Who was collecting Hebrew books in the capital of Russian Empire and why

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Abstract

By the beginning of the 20th century a unique collection of Hebrew manuscripts (more than 20000 units) and first printed books was formed in the capital of the Russian Empire. These books ended up in St. Petersburg as part of several private collections, such as the collection of a Protestant paleographer and Biblical scholar Konstantin von Tischendorf, of the Karaite leader Avraam Firkovich, of the Archimandrite Antonin Kapustin, of the Barons Günzburg, of a First Guild merchant Moses Aryeh Leib Friedland and of an Orientalist Professor Daniel Chwolson. The history of these collections and the motives of the collecting activity of their owners are the subject of this article.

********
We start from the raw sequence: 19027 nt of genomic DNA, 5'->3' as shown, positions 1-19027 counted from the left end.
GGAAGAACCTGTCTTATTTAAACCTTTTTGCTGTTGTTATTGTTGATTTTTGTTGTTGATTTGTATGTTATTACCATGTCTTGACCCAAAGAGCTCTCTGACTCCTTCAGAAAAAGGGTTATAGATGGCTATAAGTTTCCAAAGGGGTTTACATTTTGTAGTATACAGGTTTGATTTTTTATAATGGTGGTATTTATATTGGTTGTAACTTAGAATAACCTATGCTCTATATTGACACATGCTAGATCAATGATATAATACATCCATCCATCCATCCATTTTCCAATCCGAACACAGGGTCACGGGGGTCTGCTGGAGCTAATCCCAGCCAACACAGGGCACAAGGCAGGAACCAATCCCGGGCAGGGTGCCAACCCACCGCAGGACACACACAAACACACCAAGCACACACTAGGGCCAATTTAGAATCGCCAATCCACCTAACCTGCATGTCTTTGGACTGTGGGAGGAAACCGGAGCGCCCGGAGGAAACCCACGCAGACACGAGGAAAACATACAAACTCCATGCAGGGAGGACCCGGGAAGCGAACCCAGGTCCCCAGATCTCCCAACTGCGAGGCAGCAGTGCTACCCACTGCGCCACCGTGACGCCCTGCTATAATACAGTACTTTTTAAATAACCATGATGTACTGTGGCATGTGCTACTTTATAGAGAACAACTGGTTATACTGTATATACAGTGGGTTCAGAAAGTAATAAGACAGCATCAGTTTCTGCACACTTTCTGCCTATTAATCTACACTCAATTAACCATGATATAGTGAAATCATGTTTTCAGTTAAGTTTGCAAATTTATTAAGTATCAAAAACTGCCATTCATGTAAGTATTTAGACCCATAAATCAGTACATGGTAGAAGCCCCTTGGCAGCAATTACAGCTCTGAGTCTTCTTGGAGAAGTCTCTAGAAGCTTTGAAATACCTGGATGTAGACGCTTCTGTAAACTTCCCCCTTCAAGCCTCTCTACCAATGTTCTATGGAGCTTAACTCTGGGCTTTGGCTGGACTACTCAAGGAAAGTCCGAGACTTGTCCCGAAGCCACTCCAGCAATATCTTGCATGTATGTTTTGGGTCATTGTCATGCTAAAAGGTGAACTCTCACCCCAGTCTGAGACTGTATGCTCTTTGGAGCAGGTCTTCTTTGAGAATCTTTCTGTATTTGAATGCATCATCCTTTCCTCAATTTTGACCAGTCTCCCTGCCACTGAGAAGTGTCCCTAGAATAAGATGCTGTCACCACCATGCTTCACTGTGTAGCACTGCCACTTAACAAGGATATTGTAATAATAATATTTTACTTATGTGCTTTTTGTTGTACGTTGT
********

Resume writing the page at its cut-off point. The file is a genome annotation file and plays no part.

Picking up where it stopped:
About the authors

Shimon M. Iakerson

Institute of Oriental Manuscripts, Russian Academy of Sciences

Author for correspondence.
Email: shiakerson@yandex.ru

Dr. Sci. (History), Leading Researcher of the Department of Middle Eastern and Near Eastern Studies, IOM RAS

Russian Federation, Dvortsovaia naberezhnaia 18, St. Petersburg, 191186

References

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